CALIFORNIA: LATINO GROUPS BLAST MEDI-CAL PROGRAM
The Latino Coalition for a Healthy California lambastedThis is part of the California Healthline Daily Edition, a summary of health policy coverage from major news organizations. Sign up for an email subscription.
Medi-Cal's new managed care program, saying it was "'rife with
deficiencies' that, combined with upheaval fostered by federal
welfare reform, endangers basic health care services to
impoverished Latinos and other minorities,"
Los Angeles Times reports. The group specifically charged that
implementation of the managed care program for low-income
residents "is being hampered by a lack of community education and
outreach." In addition, the coalition said "[t]he transition to
the new Medi-Cal system in Los Angeles County, where more than
half of the 1.2 million targeted beneficiaries are Latino, is
THE COALITION'S REPORT
The coalition's 16-page critique "blasted the state's
approach to managed care for the poor, citing inadequate
translation of enrollment materials, poor or inaccurate
beneficiary education, botched or questionable patient enrollment
practices, and paltry payments and support for doctors and
hospitals that were the backbone of the old Medi-Cal system."
The report further noted that federal welfare reform, coupled
with the deficiencies of the Medi-Cal program, will make it "even
more difficult for women and children to enroll in Medi-Cal and
navigate the system."
A "TERSE" REPLY
A state health official who oversees Medi-Cal offered only a
"terse" reply to the coalition's report. "I was not provided
with a copy of this report until this morning. ... I would have
appreciated receiving (it) on a more timely basis in light of our
efforts to work with this organization," said J. Douglas Porter.
Times notes that full implementation of the new Medi-Cal program
-- which offers enrollees a choice between two HMOs -- has been
put on hold by the federal government and is not expected until
January at the earliest (Marquis, 8/26).
ANOTHER CONTENTIOUS ISSUE: PRENATAL CARE CUT
In separate news, a California appellate court ruled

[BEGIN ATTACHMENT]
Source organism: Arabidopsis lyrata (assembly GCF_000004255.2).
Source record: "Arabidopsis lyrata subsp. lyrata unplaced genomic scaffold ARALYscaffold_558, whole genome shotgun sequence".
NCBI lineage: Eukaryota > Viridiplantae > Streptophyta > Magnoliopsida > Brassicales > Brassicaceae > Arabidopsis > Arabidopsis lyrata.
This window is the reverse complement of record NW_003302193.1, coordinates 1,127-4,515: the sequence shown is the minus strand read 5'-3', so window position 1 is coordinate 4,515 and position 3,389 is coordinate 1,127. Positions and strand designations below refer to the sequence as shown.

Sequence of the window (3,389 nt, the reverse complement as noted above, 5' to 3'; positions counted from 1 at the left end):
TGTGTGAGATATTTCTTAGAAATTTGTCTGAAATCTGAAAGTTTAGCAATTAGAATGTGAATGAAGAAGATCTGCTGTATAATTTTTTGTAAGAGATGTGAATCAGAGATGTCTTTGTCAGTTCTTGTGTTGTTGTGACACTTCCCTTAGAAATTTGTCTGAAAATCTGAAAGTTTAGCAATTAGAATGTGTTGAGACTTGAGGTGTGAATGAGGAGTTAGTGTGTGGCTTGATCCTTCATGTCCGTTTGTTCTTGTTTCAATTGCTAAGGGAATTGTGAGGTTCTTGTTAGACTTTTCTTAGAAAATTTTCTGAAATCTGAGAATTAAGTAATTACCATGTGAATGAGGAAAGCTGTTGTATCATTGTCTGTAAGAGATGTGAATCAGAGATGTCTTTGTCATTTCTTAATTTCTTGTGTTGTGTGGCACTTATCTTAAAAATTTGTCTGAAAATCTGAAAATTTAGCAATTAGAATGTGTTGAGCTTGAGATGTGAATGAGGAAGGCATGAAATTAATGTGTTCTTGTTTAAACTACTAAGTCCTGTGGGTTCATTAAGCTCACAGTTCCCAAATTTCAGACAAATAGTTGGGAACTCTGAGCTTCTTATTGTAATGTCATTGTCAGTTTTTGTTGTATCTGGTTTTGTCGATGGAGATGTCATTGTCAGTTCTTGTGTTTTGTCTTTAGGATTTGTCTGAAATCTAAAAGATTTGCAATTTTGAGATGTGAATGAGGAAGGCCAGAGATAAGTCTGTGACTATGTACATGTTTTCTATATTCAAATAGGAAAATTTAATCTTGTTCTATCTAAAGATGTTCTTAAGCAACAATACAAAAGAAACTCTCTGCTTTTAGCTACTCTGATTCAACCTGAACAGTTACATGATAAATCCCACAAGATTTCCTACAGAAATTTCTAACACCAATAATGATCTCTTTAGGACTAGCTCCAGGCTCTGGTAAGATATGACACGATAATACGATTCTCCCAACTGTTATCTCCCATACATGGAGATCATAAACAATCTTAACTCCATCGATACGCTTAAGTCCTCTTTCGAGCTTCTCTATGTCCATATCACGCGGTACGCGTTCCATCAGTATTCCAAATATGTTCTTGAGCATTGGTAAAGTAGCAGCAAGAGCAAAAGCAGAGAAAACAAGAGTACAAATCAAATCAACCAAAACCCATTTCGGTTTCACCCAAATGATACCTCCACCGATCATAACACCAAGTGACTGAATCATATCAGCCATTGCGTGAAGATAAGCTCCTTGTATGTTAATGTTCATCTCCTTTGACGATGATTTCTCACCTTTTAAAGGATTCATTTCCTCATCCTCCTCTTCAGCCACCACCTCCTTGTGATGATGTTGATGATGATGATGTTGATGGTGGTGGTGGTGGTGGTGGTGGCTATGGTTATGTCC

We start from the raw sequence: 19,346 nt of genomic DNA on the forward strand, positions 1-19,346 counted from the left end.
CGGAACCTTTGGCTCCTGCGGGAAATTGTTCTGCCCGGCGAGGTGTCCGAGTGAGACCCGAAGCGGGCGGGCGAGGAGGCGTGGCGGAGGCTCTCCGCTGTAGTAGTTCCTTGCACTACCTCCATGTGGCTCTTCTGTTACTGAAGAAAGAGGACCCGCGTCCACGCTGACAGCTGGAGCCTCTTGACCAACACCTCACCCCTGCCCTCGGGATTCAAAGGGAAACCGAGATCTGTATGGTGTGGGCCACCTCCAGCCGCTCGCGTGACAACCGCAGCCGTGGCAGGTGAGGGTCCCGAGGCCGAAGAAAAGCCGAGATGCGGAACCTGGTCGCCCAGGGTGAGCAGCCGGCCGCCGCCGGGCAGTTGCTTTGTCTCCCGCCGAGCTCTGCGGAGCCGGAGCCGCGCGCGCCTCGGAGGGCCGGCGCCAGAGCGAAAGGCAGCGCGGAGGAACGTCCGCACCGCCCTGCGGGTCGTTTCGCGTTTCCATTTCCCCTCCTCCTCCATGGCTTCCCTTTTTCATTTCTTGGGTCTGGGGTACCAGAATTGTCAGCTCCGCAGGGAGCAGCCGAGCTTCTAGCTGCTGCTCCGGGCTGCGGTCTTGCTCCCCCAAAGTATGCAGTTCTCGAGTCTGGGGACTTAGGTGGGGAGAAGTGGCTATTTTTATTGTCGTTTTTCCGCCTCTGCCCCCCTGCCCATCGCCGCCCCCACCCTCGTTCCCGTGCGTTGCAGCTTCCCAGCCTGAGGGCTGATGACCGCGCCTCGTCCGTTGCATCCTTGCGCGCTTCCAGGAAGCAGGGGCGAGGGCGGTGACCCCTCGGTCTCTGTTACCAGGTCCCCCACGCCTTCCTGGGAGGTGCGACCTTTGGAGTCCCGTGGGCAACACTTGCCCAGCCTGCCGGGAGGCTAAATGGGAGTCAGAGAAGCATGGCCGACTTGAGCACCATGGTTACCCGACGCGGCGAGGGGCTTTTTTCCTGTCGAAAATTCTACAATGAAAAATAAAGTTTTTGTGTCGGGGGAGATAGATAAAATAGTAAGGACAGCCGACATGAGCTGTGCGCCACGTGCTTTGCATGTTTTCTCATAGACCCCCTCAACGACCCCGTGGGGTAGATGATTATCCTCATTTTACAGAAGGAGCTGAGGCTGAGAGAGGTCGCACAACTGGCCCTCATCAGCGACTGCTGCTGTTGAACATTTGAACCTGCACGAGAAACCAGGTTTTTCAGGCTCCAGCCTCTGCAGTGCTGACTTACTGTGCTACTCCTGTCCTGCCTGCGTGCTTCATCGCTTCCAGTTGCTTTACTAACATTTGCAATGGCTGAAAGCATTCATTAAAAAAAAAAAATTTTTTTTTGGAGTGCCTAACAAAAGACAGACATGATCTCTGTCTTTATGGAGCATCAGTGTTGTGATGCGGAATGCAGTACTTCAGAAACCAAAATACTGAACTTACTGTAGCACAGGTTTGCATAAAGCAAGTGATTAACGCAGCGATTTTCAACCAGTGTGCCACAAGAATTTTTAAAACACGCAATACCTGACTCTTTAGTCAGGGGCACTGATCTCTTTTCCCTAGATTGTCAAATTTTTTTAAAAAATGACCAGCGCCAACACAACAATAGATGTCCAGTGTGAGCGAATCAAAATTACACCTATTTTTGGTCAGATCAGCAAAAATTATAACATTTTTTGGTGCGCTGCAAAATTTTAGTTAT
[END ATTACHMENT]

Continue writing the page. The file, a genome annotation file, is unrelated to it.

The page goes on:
yesterday in favor of Gov. Pete Wilson's (R) plan "to cut off
prenatal care for 70,000 illegal immigrant women on an emergency
basis without public hearings," Los Angeles Times reports. The
aid cuts come as part of Wilson's "aggressive" effort to deny
benefits to illegal residents and are similar to cuts proposed
under California's Proposition 187. Attorneys on both sides of
the issue "said the ruling could provide an important precedent
as the Wilson administration proceeds with ambitious plans to
deny illegal immigrants access to more than 200 other state
services, from mental health care to fishing licenses." The
prenatal care regulations are scheduled to take effect December
1; new applicants will be unable to qualify for assistance
starting November 1.
LEADER OF THE PACK
The prenatal cuts fall under last year's federal welfare
reform act, which "mandated that state and local governments end
virtually all nonemergency public aid to 'not qualified'
immigrants." Times notes that the welfare act did not stipulate
a timetable for implementing the cuts, but "[n]o other state has
moved as aggressively as California to comply with the ban."
Robert Newman, an attorney with Los Angeles-based Western
Center of Law and Poverty, said, "Once these regulations go into
effect, we're going to see untold numbers of children being born
with preventable birth defects, and that's going to cost money to
all California taxpayers." The Times reports that California's
annual costs of providing "prenatal care for illegal immigrants
is $83.7 million" a year (McDonnell/Lesher, 8/26). Click here
for a related article about Gov. Wilson's attempts to cut